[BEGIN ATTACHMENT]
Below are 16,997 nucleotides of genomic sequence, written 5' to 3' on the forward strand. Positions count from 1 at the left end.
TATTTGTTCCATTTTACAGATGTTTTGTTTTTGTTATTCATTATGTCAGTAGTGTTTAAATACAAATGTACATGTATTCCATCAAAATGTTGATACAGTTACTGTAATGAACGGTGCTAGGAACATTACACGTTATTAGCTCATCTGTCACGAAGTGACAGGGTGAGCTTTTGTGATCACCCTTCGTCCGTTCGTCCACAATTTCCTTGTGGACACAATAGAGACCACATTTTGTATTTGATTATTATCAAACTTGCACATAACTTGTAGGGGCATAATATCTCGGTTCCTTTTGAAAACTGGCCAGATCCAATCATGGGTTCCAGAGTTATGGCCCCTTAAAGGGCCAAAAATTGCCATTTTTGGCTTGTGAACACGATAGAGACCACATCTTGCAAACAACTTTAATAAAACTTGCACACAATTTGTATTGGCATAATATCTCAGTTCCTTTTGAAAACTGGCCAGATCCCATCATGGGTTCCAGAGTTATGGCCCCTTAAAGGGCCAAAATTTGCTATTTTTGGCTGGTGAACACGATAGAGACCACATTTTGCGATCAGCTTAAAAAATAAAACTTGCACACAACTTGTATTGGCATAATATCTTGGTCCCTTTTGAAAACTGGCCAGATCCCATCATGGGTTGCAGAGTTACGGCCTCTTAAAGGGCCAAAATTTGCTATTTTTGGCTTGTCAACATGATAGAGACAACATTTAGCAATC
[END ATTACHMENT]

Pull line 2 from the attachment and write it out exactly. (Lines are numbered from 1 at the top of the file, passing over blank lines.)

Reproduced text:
TATTTGTTCCATTTTACAGATGTTTTGTTTTTGTTATTCATTATGTCAGTAGTGTTTAAATACAAATGTACATGTATTCCATCAAAATGTTGATACAGTTACTGTAATGAACGGTGCTAGGAACATTACACGTTATTAGCTCATCTGTCACGAAGTGACAGGGTGAGCTTTTGTGATCACCCTTCGTCCGTTCGTCCACAATTTCCTTGTGGACACAATAGAGACCACATTTTGTATTTGATTATTATCAAACTTGCACATAACTTGTAGGGGCATAATATCTCGGTTCCTTTTGAAAACTGGCCAGATCCAATCATGGGTTCCAGAGTTATGGCCCCTTAAAGGGCCAAAAATTGCCATTTTTGGCTTGTGAACACGATAGAGACCACATCTTGCAAACAACTTTAATAAAACTTGCACACAATTTGTATTGGCATAATATCTCAGTTCCTTTTGAAAACTGGCCAGATCCCATCATGGGTTCCAGAGTTATGGCCCCTTAAAGGGCCAAAATTTGCTATTTTTGGCTGGTGAACACGATAGAGACCACATTTTGCGATCAGCTTAAAAAATAAAACTTGCACACAACTTGTATTGGCATAATATCTTGGTCCCTTTTGAAAACTGGCCAGATCCCATCATGGGTTGCAGAGTTACGGCCTCTTAAAGGGCCAAAATTTGCTATTTTTGGCTTGTCAACATGATAGAGACAACATTTAGCAATC